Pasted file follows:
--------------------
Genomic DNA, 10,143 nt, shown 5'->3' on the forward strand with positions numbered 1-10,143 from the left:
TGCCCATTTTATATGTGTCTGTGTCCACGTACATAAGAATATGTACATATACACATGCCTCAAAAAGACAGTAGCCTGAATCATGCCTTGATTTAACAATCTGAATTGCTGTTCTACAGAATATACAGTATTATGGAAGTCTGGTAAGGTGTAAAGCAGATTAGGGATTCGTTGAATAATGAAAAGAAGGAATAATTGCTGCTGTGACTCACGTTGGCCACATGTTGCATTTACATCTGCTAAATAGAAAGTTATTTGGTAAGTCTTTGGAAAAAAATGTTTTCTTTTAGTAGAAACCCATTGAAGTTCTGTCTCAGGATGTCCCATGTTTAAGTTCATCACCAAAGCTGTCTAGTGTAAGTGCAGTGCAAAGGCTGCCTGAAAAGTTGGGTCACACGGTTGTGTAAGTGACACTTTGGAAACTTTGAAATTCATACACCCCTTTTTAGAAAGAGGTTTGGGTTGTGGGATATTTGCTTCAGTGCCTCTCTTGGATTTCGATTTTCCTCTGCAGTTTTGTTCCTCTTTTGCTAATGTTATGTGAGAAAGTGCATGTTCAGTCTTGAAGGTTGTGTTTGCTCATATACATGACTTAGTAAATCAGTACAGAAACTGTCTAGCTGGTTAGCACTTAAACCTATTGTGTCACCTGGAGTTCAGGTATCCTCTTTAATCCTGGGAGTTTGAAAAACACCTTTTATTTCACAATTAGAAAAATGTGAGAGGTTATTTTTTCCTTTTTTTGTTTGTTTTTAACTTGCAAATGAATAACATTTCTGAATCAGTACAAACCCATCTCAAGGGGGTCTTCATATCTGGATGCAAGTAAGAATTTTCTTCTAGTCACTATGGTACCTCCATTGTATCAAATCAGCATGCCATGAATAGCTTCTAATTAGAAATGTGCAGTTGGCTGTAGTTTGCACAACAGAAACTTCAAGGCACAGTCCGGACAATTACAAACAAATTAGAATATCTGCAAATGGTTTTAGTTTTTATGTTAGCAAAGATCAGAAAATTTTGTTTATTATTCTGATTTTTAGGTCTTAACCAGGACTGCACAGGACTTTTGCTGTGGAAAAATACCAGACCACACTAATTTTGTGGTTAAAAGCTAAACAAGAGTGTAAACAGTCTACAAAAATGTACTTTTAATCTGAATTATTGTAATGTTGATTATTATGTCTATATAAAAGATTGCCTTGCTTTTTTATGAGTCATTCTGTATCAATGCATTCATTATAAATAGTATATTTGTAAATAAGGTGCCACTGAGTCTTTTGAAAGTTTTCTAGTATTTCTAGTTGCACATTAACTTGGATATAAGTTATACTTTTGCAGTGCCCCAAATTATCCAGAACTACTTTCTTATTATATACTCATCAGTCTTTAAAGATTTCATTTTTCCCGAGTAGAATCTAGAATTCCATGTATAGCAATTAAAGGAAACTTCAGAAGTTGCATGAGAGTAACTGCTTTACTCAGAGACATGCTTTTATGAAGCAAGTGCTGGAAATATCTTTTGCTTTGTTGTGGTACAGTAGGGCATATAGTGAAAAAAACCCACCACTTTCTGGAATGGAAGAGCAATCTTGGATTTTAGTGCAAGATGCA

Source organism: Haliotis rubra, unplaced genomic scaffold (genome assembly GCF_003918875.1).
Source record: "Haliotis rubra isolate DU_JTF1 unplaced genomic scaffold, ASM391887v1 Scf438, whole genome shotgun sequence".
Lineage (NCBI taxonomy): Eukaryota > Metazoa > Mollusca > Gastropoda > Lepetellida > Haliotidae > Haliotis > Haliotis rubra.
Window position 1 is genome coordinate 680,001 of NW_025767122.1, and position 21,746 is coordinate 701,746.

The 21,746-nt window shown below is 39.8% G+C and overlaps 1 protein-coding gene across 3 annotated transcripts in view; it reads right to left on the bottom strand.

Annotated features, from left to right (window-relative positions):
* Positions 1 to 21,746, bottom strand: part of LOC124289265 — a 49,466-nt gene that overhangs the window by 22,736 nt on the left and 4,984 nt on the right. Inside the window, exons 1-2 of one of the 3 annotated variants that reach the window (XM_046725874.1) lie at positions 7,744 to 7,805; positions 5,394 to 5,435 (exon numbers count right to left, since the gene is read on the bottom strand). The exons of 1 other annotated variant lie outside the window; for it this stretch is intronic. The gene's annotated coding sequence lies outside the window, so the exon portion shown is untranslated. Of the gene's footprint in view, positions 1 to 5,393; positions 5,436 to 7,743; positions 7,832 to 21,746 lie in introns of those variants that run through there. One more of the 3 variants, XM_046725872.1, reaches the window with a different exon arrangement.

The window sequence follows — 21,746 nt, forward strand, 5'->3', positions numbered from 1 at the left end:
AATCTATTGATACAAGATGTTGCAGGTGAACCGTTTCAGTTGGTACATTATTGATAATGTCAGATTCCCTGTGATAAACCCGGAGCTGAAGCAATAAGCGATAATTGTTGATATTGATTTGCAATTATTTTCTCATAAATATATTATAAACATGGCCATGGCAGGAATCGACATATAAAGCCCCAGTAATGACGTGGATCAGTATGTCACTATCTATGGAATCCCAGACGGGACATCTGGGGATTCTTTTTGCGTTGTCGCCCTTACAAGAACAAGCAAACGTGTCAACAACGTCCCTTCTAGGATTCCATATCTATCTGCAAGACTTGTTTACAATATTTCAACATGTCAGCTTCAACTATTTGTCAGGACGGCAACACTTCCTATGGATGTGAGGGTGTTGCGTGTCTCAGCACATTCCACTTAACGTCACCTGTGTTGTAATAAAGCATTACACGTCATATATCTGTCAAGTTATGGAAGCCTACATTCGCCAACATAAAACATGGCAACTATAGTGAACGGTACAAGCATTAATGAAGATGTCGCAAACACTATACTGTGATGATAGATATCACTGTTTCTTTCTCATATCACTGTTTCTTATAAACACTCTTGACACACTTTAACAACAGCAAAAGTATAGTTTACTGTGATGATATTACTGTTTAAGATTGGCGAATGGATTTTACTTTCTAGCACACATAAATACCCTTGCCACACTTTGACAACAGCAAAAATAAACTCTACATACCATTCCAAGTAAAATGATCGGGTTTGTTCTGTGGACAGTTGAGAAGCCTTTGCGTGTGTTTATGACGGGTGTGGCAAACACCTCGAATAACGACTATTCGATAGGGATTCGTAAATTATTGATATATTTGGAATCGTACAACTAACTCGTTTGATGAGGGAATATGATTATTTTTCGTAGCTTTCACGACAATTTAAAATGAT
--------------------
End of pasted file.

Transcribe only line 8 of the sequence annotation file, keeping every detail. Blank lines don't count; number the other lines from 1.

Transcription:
Annotated features, from left to right (window-relative positions):